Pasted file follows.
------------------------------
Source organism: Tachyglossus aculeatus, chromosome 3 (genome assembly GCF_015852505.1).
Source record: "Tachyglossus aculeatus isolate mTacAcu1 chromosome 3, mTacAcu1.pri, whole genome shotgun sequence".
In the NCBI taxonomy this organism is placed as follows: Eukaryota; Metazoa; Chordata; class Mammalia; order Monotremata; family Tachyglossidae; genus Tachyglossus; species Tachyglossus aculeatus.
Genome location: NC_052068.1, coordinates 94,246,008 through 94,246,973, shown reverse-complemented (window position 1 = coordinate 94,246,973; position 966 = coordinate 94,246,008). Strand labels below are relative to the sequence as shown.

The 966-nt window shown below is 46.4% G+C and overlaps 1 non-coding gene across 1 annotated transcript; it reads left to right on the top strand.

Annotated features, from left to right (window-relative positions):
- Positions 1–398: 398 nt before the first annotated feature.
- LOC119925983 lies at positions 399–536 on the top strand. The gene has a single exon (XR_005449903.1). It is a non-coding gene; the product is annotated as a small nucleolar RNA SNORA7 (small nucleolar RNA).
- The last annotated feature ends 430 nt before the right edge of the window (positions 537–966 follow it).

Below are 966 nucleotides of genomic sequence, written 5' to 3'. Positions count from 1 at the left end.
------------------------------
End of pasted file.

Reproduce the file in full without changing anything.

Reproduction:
Source organism: Tachyglossus aculeatus, chromosome 3 (genome assembly GCF_015852505.1).
Source record: "Tachyglossus aculeatus isolate mTacAcu1 chromosome 3, mTacAcu1.pri, whole genome shotgun sequence".
In the NCBI taxonomy this organism is placed as follows: Eukaryota; Metazoa; Chordata; class Mammalia; order Monotremata; family Tachyglossidae; genus Tachyglossus; species Tachyglossus aculeatus.
Genome location: NC_052068.1, coordinates 94,246,008 through 94,246,973, shown reverse-complemented (window position 1 = coordinate 94,246,973; position 966 = coordinate 94,246,008). Strand labels below are relative to the sequence as shown.

The 966-nt window shown below is 46.4% G+C and overlaps 1 non-coding gene across 1 annotated transcript; it reads left to right on the top strand.

Annotated features, from left to right (window-relative positions):
- Positions 1–398: 398 nt before the first annotated feature.
- LOC119925983 lies at positions 399–536 on the top strand. The gene has a single exon (XR_005449903.1). It is a non-coding gene; the product is annotated as a small nucleolar RNA SNORA7 (small nucleolar RNA).
- The last annotated feature ends 430 nt before the right edge of the window (positions 537–966 follow it).

Below are 966 nucleotides of genomic sequence, written 5' to 3'. Positions count from 1 at the left end.